The topic of Jukka Raunu’s lecture, under the theme of “The power of religion in Brazil”, was Catholicism and Pentecostalism in Contemporary Brazil, but he also talked a lot about the history of religion in Brazil. In that context, he mentioned several times Base Communities, which seemed to have an important role in Brazil’s religious landscape in the 1960’s. Base Communities also came out in Markus Kröger’s lecture concerning landless and pulp business, so I considered that it would be interesting to find out a little more about these communities, and that’s what I will do in this report.
Base Communities, or Basic ecclesial communities, are groups that are organized around congregations or chapels by the initiative of laypeople, pastors or bishops. They are usually related to Catholic Church. Base Communities have been inspired by liberation theology, and they consist of local communities which members are usually lower class people with common needs and concerns. Within Base Communities, laypeople, women as much as men, can participate in the organization and in all the tasks of the community. This participation is not restricted to the ecclesiastical field, but encompasses all aspects of society, as Base Communities emphasize the importance of the struggle in favor of the transformation of society. The bible and its interpretation has a really important place in Base Communities.
Even though some signs of the emergence of Base Communities can be seen already in the end of the 1950’s, it is usually considered that Base Communities in Brazil were born in the beginning of the 1960’s, which was the time of the military regime and restriction of freedom of speech. In that time, many of the members of Base Communities were imprisoned and tortured, as they took actively part in the opposition of the regime. However, this opposition wasn’t born spontaneously, but with a help of the prevailing system. As all the participation to political decision making was made impossible, people found a new space to organize in the church, which was the only institution in Brazil that the authorities were not able to control directly. People discovered the church in a new way; it wasn’t only a place to worship God, but also a place to get organized and mobilized. After The Second Vatican Council, the church took a stand against torture and for human rights, which led to imprisonments of religious people and pastors.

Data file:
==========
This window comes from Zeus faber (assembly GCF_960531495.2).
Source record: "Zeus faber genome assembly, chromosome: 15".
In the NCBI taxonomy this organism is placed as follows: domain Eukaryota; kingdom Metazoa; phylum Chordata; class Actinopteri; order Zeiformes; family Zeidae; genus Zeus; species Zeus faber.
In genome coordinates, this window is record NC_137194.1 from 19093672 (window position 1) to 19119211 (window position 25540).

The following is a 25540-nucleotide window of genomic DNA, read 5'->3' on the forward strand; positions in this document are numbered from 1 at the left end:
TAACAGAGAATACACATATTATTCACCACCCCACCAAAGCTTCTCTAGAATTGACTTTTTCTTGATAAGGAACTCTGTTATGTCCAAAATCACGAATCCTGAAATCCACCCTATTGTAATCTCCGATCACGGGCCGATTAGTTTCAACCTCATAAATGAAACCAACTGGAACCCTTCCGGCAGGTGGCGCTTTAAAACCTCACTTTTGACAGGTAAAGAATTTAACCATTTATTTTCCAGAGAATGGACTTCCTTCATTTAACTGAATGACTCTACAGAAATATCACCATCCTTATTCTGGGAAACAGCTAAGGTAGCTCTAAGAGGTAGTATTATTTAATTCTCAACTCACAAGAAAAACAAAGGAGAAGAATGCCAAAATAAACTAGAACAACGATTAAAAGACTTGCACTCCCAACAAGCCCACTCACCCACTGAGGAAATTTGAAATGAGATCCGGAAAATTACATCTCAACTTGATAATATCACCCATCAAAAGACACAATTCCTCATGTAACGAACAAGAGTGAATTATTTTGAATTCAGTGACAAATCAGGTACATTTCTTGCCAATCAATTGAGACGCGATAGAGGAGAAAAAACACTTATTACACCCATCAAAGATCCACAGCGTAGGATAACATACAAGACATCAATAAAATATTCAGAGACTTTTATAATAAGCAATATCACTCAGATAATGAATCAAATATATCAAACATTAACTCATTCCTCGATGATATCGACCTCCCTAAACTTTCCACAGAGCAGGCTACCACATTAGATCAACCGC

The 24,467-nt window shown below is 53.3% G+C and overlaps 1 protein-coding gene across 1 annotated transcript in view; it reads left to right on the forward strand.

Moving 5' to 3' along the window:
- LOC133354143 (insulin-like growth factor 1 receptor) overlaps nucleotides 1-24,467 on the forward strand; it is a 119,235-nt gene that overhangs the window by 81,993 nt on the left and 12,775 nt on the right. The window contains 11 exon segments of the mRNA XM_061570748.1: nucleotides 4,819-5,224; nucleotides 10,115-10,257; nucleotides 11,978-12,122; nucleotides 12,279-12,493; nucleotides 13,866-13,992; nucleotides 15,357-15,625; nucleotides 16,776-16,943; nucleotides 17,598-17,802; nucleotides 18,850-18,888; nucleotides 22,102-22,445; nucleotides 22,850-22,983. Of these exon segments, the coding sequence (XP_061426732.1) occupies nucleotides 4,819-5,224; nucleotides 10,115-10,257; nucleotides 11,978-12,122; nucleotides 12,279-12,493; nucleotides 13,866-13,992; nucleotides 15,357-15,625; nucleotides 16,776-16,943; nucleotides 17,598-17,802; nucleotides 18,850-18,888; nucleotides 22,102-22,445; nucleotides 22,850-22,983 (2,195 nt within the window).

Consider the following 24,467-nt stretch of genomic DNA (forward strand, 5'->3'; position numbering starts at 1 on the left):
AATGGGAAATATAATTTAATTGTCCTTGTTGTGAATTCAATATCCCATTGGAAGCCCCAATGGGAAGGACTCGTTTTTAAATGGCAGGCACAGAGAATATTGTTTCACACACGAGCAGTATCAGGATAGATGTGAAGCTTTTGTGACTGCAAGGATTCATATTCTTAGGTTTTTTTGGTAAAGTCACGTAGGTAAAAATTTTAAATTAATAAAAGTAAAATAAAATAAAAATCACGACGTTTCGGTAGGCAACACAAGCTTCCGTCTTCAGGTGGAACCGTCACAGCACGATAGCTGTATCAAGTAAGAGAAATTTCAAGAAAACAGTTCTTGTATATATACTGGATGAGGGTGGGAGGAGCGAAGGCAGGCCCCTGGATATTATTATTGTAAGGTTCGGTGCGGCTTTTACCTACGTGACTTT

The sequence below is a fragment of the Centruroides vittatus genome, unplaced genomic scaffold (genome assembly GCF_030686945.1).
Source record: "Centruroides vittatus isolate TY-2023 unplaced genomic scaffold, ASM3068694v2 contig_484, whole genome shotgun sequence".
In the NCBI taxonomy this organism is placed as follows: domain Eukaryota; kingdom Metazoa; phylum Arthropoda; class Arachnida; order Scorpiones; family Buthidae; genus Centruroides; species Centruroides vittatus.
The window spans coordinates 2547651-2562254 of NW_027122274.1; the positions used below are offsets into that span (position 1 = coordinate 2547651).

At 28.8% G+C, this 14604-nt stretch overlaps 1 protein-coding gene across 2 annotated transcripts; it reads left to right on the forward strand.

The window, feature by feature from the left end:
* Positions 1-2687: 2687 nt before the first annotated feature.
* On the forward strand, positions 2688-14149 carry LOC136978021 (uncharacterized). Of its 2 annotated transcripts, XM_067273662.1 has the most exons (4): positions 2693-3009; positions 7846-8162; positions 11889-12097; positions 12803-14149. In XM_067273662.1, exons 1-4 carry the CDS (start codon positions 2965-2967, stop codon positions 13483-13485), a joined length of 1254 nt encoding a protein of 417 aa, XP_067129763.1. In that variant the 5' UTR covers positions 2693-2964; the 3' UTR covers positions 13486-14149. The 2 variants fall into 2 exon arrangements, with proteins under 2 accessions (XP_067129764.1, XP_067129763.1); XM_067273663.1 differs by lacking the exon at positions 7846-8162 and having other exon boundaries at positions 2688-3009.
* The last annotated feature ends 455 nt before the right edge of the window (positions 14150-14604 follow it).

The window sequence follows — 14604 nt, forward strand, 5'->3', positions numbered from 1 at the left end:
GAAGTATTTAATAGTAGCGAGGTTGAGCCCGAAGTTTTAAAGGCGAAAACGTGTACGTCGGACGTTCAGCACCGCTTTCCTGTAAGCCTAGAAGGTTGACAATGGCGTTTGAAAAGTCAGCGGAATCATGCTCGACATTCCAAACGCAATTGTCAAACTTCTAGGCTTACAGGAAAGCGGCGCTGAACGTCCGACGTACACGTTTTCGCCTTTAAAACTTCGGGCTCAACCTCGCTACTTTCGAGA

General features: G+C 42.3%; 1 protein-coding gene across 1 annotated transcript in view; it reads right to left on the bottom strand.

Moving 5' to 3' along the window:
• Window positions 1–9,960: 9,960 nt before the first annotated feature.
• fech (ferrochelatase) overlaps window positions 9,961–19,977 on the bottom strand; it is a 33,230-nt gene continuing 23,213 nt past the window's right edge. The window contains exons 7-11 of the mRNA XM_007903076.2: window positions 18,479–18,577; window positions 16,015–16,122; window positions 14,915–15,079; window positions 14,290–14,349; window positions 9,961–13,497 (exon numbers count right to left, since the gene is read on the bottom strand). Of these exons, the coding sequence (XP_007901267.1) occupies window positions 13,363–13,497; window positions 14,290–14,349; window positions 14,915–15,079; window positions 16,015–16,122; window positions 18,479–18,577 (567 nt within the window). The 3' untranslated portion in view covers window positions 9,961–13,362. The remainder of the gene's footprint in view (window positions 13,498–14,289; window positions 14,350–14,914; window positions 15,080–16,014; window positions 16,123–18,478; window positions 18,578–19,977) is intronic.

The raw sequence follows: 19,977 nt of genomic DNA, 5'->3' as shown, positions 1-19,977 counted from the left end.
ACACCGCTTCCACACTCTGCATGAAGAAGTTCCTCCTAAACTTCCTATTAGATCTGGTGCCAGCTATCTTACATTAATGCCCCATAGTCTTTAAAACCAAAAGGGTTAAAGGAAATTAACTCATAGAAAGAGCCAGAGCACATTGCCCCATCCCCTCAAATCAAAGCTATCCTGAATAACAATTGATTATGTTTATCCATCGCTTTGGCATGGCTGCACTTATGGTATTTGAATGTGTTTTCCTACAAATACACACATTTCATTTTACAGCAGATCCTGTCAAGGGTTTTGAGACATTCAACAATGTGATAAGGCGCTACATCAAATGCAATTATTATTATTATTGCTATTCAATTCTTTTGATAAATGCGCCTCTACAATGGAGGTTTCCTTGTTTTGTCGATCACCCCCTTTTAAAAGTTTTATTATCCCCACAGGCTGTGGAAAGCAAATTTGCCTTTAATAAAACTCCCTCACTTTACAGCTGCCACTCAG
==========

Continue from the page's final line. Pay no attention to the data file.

Base Communities today
The importance of Base Communities has decreased after the fall of Brazil’s military regime, as people now have more possibilities to express their opinions elsewhere.
Even though the society where Basic Communities act nowadays is so different from the times of the military dictatorship, they still have a strong focus on social issues. In Brazil, the growth of Pentecostalism and also the charismatic catholic movements has been considered as a threat to Base Communities. Nevertheless, communities themselves aim at constructive dialogue between other religious movements to fight together in favor of people.
How do Base Communities function in practice?
Base Communities never had the objective of growing huge. Communal work is considered important, because it guaranties the ties between the members. Contrary to the centralizing tendency of the Catholic Church, Base Communities encourage lay participation. Official pastors are few; their tasks are given to trained lay members of the community, called pastoral agents. The objective is not to train mighty leaders who would tell people what to do, but to make the action in communities more organized. Pastoral agents for example help the members to express themselves in the meetings by asking questions. Concrete action and doing things together is considered important. Reunions are communicative and the pastoral agents try to avoid being the only ones speaking. The pedagogy of Base Communities has been inspired by the Pedagogy of the Oppressed of Paulo Freire.
A typical member of Base Community is low-income and unschooled. Base Communities are most popular in rural areas, as Brazilian peasant’s world view usually is very religious.